Cullinan Studio has completed a playfully creative, light-filled cross laminated timber and brick new-build family home in Amersham, Buckinghamshire.
The busy family, which includes two boys, two dogs and visiting grandparents with increasingly limited mobility, had been struggling in a flimsy, badly insulated, dark and inaccessible house with a poorly designed extension, which created a barrier to their much-loved garden.
In redeveloping the site, the client had considered timber kit houses to maximise efficiency and reduce waste, and was committed to a sustainable timber home. Cullinan Studio offered a bespoke solution which met the sustainability criteria of a kit house, and ensured it was tailored to the family so that they can play out the daily life they’ve always wanted: in a spacious, naturally-lit home connected to their leafy, mature garden and surrounded by the warmth of the exposed timber structure.
The house is located in a residential area built in the 1930s at the end of the Metropolitan Line, known for its Arts and Crafts architecture. Today the 30s houses are fiercely protected, with any departure from imitative Arts and Crafts form and detail frowned upon by the local authority and its planning committee. The family’s initial plans to rebuild proved challenging, but Cullinan Studio understood the priorities and passions of the family, and in conversation with local planners they have designed a new house that exceeds everyone’s expectations.
The new two-storey detached house is redolent of Arts and Crafts architecture in its well-proportioned solid forms, steep roof and palette of sturdy materials. The design ruptures the volume of a traditional pitched house, pulling it into three parts and cracking open the roof to pour light into the heart of the home. The architects have pushed and pulled the footprint of the original house to better suit the family, orientating the new house towards the garden, making it a natural extension of their home.
The main volume of the house is symmetrical in plan with an entrance hall and stairwell slicing through the centre. The recessed entrance hall is flanked by two mono-pitched volumes, which are defined by a brick base of locally sourced Chiltern brick and lime mortar topped with black stained vertical timber panels. A sweeping grey tile clay roof completes the materials palette, appearing to float over the high level eave windows which, in turn, allow views directly from bedrooms into the tree canopy while maintaining privacy towards neighbours.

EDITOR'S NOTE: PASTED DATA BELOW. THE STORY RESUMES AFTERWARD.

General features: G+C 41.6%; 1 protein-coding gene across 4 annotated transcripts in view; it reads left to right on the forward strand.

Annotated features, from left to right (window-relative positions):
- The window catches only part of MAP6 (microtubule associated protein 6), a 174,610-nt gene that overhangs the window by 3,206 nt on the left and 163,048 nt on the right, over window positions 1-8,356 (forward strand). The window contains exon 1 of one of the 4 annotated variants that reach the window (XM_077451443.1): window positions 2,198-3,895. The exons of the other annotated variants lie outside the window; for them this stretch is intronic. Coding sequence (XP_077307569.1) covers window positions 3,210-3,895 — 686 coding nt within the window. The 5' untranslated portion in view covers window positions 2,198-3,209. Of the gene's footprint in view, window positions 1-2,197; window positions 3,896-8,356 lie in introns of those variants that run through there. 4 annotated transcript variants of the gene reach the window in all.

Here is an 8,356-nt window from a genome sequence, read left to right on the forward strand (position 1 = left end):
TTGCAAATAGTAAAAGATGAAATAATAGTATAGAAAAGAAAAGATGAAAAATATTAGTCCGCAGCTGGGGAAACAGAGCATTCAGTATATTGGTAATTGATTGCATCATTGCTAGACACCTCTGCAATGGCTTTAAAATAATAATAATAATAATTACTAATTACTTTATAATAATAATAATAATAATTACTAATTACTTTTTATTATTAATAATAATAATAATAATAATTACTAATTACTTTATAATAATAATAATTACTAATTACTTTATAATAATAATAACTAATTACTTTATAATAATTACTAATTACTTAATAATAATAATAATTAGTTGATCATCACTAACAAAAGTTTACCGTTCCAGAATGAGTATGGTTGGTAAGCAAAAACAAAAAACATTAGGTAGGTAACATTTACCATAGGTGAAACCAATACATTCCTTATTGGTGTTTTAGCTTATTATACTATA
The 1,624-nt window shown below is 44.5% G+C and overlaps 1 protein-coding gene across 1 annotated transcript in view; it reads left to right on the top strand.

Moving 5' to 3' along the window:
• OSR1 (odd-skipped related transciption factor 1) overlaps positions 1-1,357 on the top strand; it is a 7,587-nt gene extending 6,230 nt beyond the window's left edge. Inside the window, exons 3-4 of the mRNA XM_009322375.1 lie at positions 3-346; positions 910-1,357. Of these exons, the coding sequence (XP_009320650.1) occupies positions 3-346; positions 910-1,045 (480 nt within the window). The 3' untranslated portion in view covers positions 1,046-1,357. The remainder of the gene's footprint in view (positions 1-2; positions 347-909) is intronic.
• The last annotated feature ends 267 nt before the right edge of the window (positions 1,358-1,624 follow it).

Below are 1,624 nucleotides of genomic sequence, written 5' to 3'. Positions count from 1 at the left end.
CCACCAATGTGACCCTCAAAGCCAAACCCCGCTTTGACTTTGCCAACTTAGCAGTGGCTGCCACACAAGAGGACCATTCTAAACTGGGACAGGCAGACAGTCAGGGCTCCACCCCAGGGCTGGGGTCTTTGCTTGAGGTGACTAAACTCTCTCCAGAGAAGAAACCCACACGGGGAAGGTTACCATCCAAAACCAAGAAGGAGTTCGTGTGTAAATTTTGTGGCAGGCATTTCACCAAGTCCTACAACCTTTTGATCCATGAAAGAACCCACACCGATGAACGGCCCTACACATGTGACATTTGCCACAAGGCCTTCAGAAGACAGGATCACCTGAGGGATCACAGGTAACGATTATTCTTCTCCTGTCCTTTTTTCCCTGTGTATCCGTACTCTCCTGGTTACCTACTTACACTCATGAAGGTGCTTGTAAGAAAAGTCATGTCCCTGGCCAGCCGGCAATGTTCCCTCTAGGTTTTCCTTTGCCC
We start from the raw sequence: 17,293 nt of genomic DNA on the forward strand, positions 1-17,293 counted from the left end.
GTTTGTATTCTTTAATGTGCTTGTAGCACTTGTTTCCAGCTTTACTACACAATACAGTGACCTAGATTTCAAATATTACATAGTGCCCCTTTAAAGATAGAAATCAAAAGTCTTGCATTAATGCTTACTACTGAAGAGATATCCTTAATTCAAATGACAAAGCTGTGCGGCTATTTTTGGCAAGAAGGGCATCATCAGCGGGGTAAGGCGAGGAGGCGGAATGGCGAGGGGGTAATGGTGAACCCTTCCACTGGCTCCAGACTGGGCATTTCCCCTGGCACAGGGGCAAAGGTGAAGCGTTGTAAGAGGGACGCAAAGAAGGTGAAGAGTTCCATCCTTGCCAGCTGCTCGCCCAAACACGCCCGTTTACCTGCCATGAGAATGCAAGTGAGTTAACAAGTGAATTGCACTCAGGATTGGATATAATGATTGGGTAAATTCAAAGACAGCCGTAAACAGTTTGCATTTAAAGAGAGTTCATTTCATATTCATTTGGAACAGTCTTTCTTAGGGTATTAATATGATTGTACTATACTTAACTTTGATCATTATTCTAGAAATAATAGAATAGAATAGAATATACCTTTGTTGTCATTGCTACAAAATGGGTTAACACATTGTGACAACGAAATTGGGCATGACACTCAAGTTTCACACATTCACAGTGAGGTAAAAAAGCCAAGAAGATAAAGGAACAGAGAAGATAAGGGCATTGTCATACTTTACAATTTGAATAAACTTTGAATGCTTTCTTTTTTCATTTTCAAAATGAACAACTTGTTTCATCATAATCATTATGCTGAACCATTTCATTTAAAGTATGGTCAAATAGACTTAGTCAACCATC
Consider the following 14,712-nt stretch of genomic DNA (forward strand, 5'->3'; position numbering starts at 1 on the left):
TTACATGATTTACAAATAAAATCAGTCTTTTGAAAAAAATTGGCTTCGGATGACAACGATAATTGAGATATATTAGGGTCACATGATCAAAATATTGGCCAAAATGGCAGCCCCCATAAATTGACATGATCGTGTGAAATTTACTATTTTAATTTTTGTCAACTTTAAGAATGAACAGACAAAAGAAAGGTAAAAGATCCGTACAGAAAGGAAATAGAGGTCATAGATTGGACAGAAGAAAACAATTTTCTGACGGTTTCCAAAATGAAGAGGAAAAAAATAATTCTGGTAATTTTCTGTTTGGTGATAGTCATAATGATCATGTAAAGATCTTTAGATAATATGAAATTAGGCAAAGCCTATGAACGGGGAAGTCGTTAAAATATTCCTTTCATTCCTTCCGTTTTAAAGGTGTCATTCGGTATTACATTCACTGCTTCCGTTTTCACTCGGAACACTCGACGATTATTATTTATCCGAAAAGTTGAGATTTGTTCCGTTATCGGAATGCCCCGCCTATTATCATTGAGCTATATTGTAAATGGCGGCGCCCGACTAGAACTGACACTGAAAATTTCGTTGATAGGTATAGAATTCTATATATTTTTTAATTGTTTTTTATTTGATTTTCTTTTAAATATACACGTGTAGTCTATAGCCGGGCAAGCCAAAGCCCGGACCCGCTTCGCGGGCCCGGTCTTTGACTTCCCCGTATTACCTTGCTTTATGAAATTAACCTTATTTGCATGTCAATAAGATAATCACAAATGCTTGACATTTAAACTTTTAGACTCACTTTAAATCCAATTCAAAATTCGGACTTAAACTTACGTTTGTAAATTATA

The first floor has four corner bedrooms: the master bedroom and en suite bathroom, two bedrooms for the boys with a shared bathroom and ladders to high study ledges, and a guest bedroom with en suite. The eastern pitched roof slopes down to an open plan, single-storey volume containing a large ground floor kitchen and living and dining rooms. On the western side of the ground floor there is an accessible bedroom for visiting grandparents, a study and workshop. Beneath the large living area, the architects created a den in the basement for the boys to escape to.
The home is flooded with daylight from full-height glazing on the ground floor, top lighting from the middle hallway and clerestory windows above the hall. From morning to evening, the family enjoy sunlight sweeping.
Across their home and garden. Cullinan Studio is passionate about reconnecting people with nature as a means to improve our health, wellbeing and creativity, and this house captures the spirit of their values.
Practice Leader Roddy Langmuir explains:
“Before we had built anything, we noticed that the family already had a favourite place in the garden, a place where the west sun swept round behind the north-facing frontage. By sliding the living room wing back into the garden we were able to catch this afternoon and evening sunshine. Free corners frame views out to the garden, allowing the family to connect to their garden and the tall trees of the street. Glimpses of changing weather and sky follow the family as they go about their day.”
Houseowner Veronica Steel, commented:
“One of the key elements of the design which I get so much pleasure out of is the high-level clerestory windows which frame beautiful views of the trees and changing sky, enlivening the interior like a mural.”
Overlapping voids and double-height pine walls form a sequence of volumes so the living spaces flow together, making for a fun and sociable home. A storage wall built into the eastern stair displays the family’s books, ornaments and artwork, and mezzanine floors offer spaces for retreat with views back over across larger gathering spaces at the heart of the home.